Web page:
I think Ian's point is well taken. With constant phishing for personal data through important looking emails, a link to a fake EarthLink Accounts page with a lock favicon may bring in a fair amount of personal data by deceiving folks into believing they have a secure connection to EarthLink's servers (as an example).
And this is supposed to prove what exactly? So PGP used a padlock icon as a favicon. That has nothing to do with "new attacks on secure browsing". The padlock icon is supposed ot be at the *bottom* of the browser, not to mention the fact IT LOOKS COMPLETELY DIFFERENT! If users are too stupid to realise that, too bad.
Your attempt at a sensationalist story is nothing more than FUD and BS.
glad you could join us. You are absolutely right - the padlock looks nothing like a real padlock, not to mention it is on PGP's site, so it's really obscure what they will gain. Complete FUD and BS.
Luckily, phishers aren't as smart as you and can't create a proper favicon to put in their spoofed pages. Darn it, they're probably too thick to even read PGP's site, and if they were reading this blog entry, they'd know better. And, users that are too stupid to be able to spot the location change of the padlock shouldn't be allowed to use the Internet.
With security experts like you protecting us, we can all sleep well. I feel so much safer.
>That's true - this has little to do with PGP usage,
>> just with PGP Corp's discovery of this ... (come on
>> guys, tell us who figured it out :-) So, we should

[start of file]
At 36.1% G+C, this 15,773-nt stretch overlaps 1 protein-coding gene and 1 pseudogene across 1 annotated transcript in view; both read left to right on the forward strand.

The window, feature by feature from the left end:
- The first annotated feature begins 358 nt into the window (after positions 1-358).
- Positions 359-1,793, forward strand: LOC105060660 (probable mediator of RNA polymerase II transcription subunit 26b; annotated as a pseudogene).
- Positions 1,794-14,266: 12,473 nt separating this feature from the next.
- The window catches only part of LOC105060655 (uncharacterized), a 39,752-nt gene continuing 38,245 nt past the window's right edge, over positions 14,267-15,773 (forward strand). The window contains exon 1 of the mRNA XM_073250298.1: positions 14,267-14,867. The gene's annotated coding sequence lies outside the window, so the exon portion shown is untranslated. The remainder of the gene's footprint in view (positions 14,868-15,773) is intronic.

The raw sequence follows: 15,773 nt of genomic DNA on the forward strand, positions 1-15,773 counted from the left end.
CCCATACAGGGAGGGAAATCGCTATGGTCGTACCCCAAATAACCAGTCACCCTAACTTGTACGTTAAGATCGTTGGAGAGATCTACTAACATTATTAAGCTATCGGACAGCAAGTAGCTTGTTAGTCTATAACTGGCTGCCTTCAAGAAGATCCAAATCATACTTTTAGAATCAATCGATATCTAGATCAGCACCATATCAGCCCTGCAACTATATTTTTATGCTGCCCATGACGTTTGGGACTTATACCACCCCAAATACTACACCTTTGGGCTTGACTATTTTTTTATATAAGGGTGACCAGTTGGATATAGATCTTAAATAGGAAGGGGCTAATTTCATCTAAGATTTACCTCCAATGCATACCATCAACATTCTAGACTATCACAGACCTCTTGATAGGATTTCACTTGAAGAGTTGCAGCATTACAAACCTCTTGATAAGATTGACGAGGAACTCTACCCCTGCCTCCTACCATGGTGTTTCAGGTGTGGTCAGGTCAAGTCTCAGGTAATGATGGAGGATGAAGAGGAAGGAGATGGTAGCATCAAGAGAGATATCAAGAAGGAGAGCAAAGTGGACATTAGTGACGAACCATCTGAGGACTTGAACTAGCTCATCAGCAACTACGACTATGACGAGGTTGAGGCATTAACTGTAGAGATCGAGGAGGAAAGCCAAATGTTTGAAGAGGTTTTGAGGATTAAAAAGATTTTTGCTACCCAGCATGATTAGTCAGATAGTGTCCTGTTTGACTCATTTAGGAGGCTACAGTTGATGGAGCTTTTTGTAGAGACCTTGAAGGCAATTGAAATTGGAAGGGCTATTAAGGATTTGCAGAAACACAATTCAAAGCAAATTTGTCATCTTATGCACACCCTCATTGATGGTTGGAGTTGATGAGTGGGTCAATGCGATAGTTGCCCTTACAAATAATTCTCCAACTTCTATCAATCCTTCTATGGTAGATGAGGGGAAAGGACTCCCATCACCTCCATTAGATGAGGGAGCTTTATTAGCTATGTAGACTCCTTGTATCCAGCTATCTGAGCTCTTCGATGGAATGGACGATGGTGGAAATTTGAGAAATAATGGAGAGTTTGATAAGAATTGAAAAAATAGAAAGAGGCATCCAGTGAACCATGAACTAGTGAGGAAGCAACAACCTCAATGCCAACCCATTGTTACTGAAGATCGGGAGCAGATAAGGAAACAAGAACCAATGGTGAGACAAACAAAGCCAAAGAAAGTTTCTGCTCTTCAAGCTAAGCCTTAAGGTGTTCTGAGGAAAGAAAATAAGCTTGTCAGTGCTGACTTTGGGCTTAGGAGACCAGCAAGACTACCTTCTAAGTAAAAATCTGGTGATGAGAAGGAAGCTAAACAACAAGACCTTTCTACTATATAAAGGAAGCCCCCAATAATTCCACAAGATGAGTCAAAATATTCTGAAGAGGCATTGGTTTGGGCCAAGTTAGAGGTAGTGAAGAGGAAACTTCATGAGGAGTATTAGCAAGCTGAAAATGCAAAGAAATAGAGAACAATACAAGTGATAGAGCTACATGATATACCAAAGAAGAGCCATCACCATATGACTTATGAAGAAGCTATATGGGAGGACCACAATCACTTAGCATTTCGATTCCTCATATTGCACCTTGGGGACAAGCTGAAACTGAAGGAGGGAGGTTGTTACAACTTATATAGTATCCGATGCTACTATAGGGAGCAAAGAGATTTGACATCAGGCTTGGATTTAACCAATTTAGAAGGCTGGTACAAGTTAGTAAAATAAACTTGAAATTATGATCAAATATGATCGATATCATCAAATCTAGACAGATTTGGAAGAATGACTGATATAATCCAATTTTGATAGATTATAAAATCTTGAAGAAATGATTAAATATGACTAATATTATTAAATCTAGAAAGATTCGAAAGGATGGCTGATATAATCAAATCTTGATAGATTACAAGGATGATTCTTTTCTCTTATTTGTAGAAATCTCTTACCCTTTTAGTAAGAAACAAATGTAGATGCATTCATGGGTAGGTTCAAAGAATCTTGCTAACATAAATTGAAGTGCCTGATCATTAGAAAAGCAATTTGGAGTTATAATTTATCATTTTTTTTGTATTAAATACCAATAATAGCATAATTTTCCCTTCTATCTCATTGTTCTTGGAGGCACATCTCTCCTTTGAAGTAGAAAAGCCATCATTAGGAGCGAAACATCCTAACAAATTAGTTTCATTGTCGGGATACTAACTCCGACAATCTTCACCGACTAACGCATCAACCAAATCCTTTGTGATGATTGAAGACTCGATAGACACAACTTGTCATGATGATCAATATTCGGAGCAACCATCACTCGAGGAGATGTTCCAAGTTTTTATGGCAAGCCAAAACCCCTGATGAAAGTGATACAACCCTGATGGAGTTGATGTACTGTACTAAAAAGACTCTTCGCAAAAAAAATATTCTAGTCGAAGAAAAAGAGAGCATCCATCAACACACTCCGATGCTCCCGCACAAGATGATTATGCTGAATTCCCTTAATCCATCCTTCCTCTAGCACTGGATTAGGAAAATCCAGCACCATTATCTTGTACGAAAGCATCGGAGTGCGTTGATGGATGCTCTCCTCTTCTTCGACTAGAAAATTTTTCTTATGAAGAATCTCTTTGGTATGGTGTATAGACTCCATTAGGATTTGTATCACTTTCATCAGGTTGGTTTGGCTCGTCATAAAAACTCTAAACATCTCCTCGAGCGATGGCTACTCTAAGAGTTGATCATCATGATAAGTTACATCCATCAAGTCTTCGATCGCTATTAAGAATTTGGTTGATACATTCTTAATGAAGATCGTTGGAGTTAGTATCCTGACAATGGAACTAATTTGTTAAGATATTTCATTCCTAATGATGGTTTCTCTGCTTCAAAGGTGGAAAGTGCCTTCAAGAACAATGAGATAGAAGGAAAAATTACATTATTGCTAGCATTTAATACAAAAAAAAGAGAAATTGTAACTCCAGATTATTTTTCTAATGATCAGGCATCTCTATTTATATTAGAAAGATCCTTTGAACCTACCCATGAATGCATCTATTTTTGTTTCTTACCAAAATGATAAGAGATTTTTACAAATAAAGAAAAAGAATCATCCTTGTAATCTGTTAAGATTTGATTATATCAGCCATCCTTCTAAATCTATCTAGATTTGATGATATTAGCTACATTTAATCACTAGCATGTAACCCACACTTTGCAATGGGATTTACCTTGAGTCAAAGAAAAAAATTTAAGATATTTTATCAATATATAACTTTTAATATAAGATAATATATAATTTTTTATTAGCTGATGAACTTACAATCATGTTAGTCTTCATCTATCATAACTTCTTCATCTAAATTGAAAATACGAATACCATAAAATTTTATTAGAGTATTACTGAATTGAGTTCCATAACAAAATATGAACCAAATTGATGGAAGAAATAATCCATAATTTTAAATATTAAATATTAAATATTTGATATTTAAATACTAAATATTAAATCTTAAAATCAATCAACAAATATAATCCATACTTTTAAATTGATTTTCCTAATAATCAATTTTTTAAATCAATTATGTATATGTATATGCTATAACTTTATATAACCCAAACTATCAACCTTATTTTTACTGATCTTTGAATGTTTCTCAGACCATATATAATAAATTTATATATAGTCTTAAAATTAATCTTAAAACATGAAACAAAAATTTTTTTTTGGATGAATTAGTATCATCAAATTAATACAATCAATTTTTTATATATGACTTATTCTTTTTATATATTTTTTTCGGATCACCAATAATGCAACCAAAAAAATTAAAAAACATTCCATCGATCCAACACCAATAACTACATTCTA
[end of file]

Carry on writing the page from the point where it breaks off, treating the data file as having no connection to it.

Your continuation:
>> really save the debate about how to deal with the
>> issue for other crypto developer groups.
I am not sure what you are driving at. Who figured what out?
The favicon has been around for some time, just not implimented in IE very reliably. I see favicons all over the net, and it is usually an identifying logo or image.
As to the creator of the favicon idea, I haven't a clue, try googling for it.
> I am not sure what you are driving at. Who figured what out?
Specifically, who figured out that we could create a favicon that was a copy of the SSL padlock, and then potentially convince the user this means the same thing as the SSL padlock, albeit with a different position.
(One has to be up on the phishing epidemic to see the charm of this attack. Google and despair.)
Maybe I'm wrong - when I looked at the PGP site I thought they must have known what they were doing, but then someone mentioned that the logo comes from the product set, so maybe it was inadvertant?
>so maybe it was inadvertent?
It was inadvertent, just jumping on the favicon bandwagon, but it shows a weakness in SSL notification as currently displayed in browsers. I've already posted warnings in our newsgroups.
I get phishing emails several times a week. Some are pretty sophisticated with fake Verisign seals and screens that *do* display the proper SSL lock but are not from a https site nor offer a certificate. The use of a lock favicon is a pretty easy way to fool the unaware. The market for personal information is huge, just 5% response could net thousands of credit card #s, SS#s, home addresses and phone #s.
Or think about bank/brokerage house log ins., what could you do with captured info like that? Most of the folks using those services would barely register the position of the security "lock".